The US is trying to maintain its global dominance, and US President Donald Trump apparently thinks that the next step should be an attempt to influence the Organization of the Petroleum Exporting Countries (OPEC) and oil prices, Ekaterina Novikova, associate professor at the Department of Economy of Plekhanov Russian University of Economics, told Sputnik, commenting on Trump's recent critical remarks towards the organization.
On April 20, the US president lambasted the oil cartel for "artificially" keeping crude prices high.
Looks like OPEC is at it again. With record amounts of Oil all over the place, including the fully loaded ships at sea, Oil prices are artificially Very High! No good and will not be accepted!— Donald J. Trump (@realDonaldTrump) 20 апреля 2018 г.
"Looks like OPEC is at it again. With record amounts of Oil all over the place, including the fully loaded ships at sea, Oil prices are artificially Very High! No good and will not be accepted!" Trump tweeted.
According to Novikova, Trump's verbal attack on OPEC is hardly justified.
"Judging by the GDP indicator of developed countries, which [grew by] 2 to 4 percent depending on the economy in question at the end of 2017 — and in the case of China is up to 7 percent — the companies of these countries are ready for further production and profit growth, which means additional consumption of energy resources. Thus, there is a contradiction: if the rise in oil prices is not adequate in the market economy, then we cannot talk about positive trends in the field of economic growth," the Russian academic elaborated.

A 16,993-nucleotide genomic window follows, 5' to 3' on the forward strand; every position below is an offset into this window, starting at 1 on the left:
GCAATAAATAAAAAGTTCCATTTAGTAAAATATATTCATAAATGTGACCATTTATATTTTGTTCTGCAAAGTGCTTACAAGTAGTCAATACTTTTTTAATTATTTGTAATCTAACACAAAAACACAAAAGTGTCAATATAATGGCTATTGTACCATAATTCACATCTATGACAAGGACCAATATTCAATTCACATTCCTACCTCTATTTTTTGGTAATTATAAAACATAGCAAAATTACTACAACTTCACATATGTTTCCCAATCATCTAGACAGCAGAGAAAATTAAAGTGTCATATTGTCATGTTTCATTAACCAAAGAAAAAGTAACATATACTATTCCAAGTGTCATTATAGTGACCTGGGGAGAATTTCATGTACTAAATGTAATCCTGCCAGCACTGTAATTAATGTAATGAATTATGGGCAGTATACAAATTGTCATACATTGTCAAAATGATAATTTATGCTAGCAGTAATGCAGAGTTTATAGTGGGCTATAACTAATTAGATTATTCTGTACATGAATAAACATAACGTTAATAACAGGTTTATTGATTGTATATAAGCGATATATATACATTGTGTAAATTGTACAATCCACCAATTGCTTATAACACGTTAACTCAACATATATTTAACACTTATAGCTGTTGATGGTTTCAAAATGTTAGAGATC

Responding to Trump's criticism, OPEC Secretary General Mohammed Barkindo explained that the output cuts negotiated by the cartel and Russia in 2016 naturally prevented a further collapse in oil prices. The measure is "on course to restore stability on a sustainable basis in the interest of producers, consumers and the global economy," he underscored.
Meanwhile, this week crude prices reached three-year highs after a protracted period of slump between 2014 and 2016.
The US has recently taken a series of measures which amount to waging trade wars, Novikova pointed out.
"The attack on China by imposing sanctions on shipping and energy companies and a new round of sanctions against Russia with an indirect impact on the European market indicate that the US has begun feeling nervous in the situation it has found itself in," the Russian academic noted, referring to the huge US public debt and "unfavorable" trade deficit which prompts the debt's annual growth.
On August 2, 2017, Trump signed into law a new round of toughened sanctions against Russia, Iran and North Korea, which targeted in particular Russia's energy companies, prompting fears that it would throw a wrench into the Russo-European joint Nord Stream 2 pipeline project.
On March 21, 2018, US State Department spokeswoman Heather Nauert threatened that Washington would impose sanctions on European firms involved in Nord Stream 2. On April 3, Trump openly lambasted Germany for supporting the endeavor during his summit with the presidents of Lithuania, Latvia and Estonia in the White House.
The views and opinions expressed by Ekaterina Novikova are those of the speaker and do not necessarily reflect those of Sputnik.